posted by Paul on 11/03/03
Falling Down involves itself with the disuniting of America and the disintegration of modern man.
Like Taxi Driver and Fight Club, Joel Schumacher's Falling Down serves as a sharp indictment of modern society. Two of its central themes are loneliness and disengagement, yet it is also an unflinching odyssey through the less desirable aspects of clinical American society. The movie, in many ways a metaphor for all that is wrong with modern America, portrays a lonely, disenfranchised white American who reaches breaking point. If it was just a story about human frailty, Falling Down would not resonate as intensely as it does. The movie concerns itself more with man's weakening relationship with his peers and the precariousness of the American Dream. It's not only about intense personal sadness, but the failings of an entire society.
Taken as a whole, Falling Down demonstrates the literal “falling down” of belief systems and suggests the American Dream as something of a sham. Namely, no-one is actually living it. From its opening shot of a fraught Los Angeles traffic jam, the movie establishes itself as a grim portrait of modern living. With the fog rising from the roads and the flies buzzing in people's ears, we are presented with the image of a contemporary hell. The movie's universe is one of depravity and greed, a universe of equally desperate contradictions.
The movie's protagonist is William Foster, played by Michael Douglas. The casting and performance of Douglas is pivotal to the movie's success; as an actor, he represents the quintessential “all-American” celebrity. With his rigid and business-like fashion, Douglas' protagonist is presented as the typical, honest-living American worker. Throughout the movie he is referred to simply as D-Fens, because he worked in a Defense plant and has a car number plate which reads “D-Fens”. The fact that he has the plate shows that he takes pride in his (former) job and even defines himself by it. In actual fact, the name is merely symbolic of the defensive white male, a trait which Foster imbues in the movie. It also suggests how, in the end, it is quite easy to attach labels to people and rely on stereotypes. As the movie progresses, it becomes clear that D-Fens is a rounded character and not just another unhinged worker.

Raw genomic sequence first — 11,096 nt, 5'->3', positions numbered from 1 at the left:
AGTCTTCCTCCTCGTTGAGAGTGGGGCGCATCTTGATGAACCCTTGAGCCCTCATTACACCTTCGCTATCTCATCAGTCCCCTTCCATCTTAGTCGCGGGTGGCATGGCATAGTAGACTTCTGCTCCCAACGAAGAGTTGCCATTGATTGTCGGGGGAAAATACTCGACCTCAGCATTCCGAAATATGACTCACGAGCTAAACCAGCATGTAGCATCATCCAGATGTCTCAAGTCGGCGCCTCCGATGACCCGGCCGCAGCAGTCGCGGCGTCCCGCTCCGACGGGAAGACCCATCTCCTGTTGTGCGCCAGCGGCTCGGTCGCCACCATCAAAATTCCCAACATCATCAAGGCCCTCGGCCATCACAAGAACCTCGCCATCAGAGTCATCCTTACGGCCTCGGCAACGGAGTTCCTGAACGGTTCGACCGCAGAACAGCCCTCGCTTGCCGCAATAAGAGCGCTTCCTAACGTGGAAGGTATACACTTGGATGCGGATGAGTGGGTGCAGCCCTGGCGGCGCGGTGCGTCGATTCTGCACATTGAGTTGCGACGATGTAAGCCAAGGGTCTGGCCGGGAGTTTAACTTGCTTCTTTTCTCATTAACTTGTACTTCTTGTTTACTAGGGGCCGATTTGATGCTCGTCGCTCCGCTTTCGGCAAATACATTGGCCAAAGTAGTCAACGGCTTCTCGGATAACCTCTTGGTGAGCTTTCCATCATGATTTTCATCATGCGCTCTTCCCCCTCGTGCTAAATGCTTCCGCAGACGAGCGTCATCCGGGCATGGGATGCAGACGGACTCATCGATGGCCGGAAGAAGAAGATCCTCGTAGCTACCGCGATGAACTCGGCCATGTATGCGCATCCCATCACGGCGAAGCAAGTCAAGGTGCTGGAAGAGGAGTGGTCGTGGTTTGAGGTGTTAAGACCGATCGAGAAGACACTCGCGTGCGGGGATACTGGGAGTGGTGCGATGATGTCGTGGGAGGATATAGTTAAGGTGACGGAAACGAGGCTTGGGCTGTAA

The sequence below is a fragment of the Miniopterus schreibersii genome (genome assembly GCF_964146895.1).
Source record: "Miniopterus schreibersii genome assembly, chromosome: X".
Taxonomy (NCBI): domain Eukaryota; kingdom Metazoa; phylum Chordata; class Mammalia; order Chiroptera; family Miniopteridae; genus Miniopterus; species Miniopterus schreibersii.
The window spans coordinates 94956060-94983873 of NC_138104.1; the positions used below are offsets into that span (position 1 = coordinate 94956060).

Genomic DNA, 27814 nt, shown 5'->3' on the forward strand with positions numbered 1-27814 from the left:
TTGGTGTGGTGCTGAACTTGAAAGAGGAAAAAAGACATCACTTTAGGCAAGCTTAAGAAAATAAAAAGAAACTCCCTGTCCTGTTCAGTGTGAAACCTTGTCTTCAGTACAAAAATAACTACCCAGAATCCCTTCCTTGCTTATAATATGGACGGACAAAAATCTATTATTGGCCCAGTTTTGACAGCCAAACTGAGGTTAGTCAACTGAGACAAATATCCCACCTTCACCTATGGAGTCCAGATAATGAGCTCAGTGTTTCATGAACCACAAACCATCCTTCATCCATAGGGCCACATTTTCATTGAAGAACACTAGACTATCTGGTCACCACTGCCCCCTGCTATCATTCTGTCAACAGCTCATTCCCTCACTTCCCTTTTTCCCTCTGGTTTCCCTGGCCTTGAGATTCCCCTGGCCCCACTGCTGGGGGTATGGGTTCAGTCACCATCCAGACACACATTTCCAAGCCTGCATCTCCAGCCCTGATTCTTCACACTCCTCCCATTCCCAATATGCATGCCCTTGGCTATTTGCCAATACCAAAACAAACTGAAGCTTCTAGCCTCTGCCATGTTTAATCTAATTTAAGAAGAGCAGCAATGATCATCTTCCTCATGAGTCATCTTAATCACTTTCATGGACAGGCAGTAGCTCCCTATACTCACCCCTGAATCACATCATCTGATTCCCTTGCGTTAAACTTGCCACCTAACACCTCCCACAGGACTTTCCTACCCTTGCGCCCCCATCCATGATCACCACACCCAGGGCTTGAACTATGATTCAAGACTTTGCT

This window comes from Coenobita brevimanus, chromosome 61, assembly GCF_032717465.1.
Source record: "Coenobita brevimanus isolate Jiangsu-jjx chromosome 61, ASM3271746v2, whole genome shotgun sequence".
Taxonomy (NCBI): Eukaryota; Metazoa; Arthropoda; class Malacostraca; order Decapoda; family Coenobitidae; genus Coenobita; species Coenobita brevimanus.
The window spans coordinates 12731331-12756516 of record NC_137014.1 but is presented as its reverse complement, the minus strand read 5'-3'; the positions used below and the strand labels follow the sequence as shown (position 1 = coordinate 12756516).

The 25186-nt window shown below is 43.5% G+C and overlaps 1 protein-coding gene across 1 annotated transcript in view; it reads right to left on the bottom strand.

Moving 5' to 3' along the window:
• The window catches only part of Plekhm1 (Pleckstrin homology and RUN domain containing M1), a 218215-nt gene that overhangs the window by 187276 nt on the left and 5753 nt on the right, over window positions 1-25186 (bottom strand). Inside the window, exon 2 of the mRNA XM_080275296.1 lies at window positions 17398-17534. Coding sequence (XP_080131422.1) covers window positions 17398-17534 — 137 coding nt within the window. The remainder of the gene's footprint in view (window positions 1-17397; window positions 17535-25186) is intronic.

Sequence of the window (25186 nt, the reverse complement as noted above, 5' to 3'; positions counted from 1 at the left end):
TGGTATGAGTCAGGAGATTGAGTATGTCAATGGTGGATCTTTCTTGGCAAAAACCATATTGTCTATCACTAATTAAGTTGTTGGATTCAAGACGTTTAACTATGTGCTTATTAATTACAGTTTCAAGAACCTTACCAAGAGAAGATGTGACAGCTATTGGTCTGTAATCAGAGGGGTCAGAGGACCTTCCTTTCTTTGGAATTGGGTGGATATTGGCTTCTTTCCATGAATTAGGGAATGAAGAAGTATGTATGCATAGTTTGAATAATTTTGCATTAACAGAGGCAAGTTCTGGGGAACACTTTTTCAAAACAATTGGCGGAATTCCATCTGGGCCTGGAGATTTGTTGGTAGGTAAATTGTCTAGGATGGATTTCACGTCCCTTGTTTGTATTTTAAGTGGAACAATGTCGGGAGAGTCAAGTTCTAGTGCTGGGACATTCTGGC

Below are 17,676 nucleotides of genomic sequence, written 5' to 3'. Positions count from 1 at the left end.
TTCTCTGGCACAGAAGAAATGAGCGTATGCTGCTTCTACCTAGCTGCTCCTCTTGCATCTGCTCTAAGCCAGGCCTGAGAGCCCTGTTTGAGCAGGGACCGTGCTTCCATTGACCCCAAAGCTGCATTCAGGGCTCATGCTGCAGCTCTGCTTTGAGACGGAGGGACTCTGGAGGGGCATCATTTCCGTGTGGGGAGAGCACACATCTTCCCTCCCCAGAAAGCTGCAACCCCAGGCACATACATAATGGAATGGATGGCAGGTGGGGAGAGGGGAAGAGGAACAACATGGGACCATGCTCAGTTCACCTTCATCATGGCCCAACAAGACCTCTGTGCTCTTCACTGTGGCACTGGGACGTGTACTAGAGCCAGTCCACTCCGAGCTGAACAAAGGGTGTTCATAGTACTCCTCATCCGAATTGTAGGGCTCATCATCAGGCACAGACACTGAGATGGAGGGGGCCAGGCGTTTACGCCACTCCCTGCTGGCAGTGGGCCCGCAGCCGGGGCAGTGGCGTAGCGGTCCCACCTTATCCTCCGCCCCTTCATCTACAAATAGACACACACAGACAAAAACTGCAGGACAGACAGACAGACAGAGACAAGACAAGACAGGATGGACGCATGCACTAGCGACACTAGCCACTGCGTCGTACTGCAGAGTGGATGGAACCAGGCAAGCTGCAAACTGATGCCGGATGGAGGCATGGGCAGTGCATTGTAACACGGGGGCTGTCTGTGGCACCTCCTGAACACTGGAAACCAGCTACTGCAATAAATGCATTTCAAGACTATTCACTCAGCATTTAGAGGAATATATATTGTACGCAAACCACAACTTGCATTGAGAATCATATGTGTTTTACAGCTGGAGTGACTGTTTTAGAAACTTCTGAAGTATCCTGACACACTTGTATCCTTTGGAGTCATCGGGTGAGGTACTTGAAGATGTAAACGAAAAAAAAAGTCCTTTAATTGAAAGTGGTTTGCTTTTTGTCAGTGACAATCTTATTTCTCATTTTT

The movie is not subtle in some of its messages, but that does not weaken any of its points. D-Fens, like so many disenchanted White Americans, is defending his beliefs, his country and his principles. It is crucial to the central irony of the movie that Foster works in Defence. After all, he is defending a country which does not ultimately defend him. He is clearly a loving father, but he does not have custody of his daughter and he has been laid off his job. In many ways, Falling Down is what happens when someone has a set system for living, tries to live up to society's expectations but soon discovers that everything in which they believed was a fraud.
eighty-fie cent for da coke, asshoe!
The tragic plight of this character is not uncommon, so the movie takes a very realist approach to its subject matter. Estranged from his wife and recently made redundant, D-Fens reacts to the palpable chaos around him. Similarly, Robert Duvall's cop (Prendergast) has to endure a nagging, emotionally crippled wife and disrespectful colleagues. D-Fens is Prendergast gone over the edge: without the job and the security of marriage. The two men even have similar styles of dress – bland, colourless, yet functional. While Prendergast is cuckolded and repressed, D-Fens echoes much of his internal anger. The suggestion here, one senses, is that many Americans (indeed, mankind) are close to breaking point and that despair is never too far away. Joel Schumacher has made a host of bad movies and watered his movies down with too much homoerotica and overt nastiness, but Falling Down hits a lot of high notes. Preachy? A little. Vacant? Certainly not.
Understanding the context of the movie is vital in trying to decipher its many layers. In other words, it is making a broad statement about a corporate, disparate world. It is set in L.A in 1993. Los Angeles was the centre of the L.A riots of 1992. As such, it was a hotbed of civil unrest. It is also, due to overcrowding, one of the grimiest cities in the United States. Here, the fog and the noticeable humidity represent not only the polluted air, but also the polluted humanity in the city. Many illegal citizens settle on L.A and the city is rife with interracial tension. Furthermore, Los Angeles belongs to the State of California, home of excess and "Hollywood dreams". The State epitomises the desperation of get-rich-quick and instant fame. Yet it still has quite a diverse group of citizens and races, many of whom exist uncomfortably with one another.